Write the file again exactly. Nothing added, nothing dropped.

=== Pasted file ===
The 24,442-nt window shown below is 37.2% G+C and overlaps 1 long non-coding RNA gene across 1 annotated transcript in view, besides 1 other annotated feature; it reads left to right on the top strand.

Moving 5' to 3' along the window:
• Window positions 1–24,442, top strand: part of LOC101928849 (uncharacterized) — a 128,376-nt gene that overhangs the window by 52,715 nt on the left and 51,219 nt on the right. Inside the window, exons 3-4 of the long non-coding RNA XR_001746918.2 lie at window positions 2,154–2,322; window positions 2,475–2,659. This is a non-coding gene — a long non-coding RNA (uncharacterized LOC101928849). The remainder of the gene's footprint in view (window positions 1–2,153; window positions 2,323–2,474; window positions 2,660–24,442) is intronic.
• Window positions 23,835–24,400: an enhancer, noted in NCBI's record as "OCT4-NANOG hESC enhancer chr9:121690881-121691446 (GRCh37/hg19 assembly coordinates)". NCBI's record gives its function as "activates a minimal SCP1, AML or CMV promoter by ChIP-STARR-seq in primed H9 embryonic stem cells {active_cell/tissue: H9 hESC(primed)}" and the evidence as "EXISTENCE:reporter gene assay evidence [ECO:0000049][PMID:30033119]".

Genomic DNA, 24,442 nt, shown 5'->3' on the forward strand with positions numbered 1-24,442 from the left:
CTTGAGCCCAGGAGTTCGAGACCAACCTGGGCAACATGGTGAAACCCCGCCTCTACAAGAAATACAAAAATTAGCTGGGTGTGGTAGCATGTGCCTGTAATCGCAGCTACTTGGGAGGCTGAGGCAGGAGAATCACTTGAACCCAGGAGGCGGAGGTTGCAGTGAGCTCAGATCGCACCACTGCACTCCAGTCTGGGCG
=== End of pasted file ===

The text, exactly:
The 24,442-nt window shown below is 37.2% G+C and overlaps 1 long non-coding RNA gene across 1 annotated transcript in view, besides 1 other annotated feature; it reads left to right on the top strand.

Moving 5' to 3' along the window:
• Window positions 1–24,442, top strand: part of LOC101928849 (uncharacterized) — a 128,376-nt gene that overhangs the window by 52,715 nt on the left and 51,219 nt on the right. Inside the window, exons 3-4 of the long non-coding RNA XR_001746918.2 lie at window positions 2,154–2,322; window positions 2,475–2,659. This is a non-coding gene — a long non-coding RNA (uncharacterized LOC101928849). The remainder of the gene's footprint in view (window positions 1–2,153; window positions 2,323–2,474; window positions 2,660–24,442) is intronic.
• Window positions 23,835–24,400: an enhancer, noted in NCBI's record as "OCT4-NANOG hESC enhancer chr9:121690881-121691446 (GRCh37/hg19 assembly coordinates)". NCBI's record gives its function as "activates a minimal SCP1, AML or CMV promoter by ChIP-STARR-seq in primed H9 embryonic stem cells {active_cell/tissue: H9 hESC(primed)}" and the evidence as "EXISTENCE:reporter gene assay evidence [ECO:0000049][PMID:30033119]".

Genomic DNA, 24,442 nt, shown 5'->3' on the forward strand with positions numbered 1-24,442 from the left:
CTTGAGCCCAGGAGTTCGAGACCAACCTGGGCAACATGGTGAAACCCCGCCTCTACAAGAAATACAAAAATTAGCTGGGTGTGGTAGCATGTGCCTGTAATCGCAGCTACTTGGGAGGCTGAGGCAGGAGAATCACTTGAACCCAGGAGGCGGAGGTTGCAGTGAGCTCAGATCGCACCACTGCACTCCAGTCTGGGCG